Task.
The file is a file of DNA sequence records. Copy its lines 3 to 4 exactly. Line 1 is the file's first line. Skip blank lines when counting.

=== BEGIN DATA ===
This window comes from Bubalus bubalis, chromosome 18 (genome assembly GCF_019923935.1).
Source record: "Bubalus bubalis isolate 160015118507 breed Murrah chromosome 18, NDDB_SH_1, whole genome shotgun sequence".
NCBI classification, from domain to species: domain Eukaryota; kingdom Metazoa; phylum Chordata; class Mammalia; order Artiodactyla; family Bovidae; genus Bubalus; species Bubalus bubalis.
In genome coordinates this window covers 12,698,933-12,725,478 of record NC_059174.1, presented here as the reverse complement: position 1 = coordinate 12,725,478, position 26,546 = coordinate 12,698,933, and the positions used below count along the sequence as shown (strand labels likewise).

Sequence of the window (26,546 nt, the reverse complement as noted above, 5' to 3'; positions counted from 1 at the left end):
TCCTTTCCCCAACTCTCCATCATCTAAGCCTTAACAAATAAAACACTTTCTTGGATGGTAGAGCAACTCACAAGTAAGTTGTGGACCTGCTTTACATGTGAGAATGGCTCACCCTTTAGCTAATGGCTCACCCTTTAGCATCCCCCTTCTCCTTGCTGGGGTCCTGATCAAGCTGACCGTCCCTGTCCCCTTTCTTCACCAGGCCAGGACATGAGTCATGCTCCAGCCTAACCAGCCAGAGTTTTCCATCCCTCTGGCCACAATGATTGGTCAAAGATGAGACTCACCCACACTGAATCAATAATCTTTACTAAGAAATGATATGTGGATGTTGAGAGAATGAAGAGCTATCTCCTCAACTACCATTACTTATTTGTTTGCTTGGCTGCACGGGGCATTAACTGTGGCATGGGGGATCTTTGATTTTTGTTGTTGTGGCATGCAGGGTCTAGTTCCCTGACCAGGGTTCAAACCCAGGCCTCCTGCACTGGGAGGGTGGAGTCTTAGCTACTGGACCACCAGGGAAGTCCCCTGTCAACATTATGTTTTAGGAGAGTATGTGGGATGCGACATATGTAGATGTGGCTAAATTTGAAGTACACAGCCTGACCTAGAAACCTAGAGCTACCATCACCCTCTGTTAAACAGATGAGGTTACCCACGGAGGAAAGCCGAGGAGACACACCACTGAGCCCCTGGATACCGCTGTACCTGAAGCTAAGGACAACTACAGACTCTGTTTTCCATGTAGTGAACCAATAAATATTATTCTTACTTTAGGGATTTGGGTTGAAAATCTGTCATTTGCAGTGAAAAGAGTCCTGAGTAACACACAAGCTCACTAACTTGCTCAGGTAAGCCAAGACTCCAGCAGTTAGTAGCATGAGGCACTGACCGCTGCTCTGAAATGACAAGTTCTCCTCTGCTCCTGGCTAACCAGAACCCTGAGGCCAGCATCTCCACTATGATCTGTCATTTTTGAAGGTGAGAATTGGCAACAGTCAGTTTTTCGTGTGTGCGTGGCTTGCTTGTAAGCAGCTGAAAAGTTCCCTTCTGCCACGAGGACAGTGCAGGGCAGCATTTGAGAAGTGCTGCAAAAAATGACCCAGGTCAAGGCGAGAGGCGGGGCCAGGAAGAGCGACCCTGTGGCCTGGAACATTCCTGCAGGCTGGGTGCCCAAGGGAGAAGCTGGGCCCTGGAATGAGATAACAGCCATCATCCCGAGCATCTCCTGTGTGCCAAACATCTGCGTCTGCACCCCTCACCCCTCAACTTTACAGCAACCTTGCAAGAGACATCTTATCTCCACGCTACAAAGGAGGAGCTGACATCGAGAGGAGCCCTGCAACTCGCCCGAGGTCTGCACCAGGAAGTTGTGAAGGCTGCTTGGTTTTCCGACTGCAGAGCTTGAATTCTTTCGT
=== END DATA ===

NCBI classification, from domain to species: domain Eukaryota; kingdom Metazoa; phylum Chordata; class Mammalia; order Artiodactyla; family Bovidae; genus Bubalus; species Bubalus bubalis.
In genome coordinates this window covers 12,698,933-12,725,478 of record NC_059174.1, presented here as the reverse complement: position 1 = coordinate 12,725,478, position 26,546 = coordinate 12,698,933, and the positions used below count along the sequence as shown (strand labels likewise).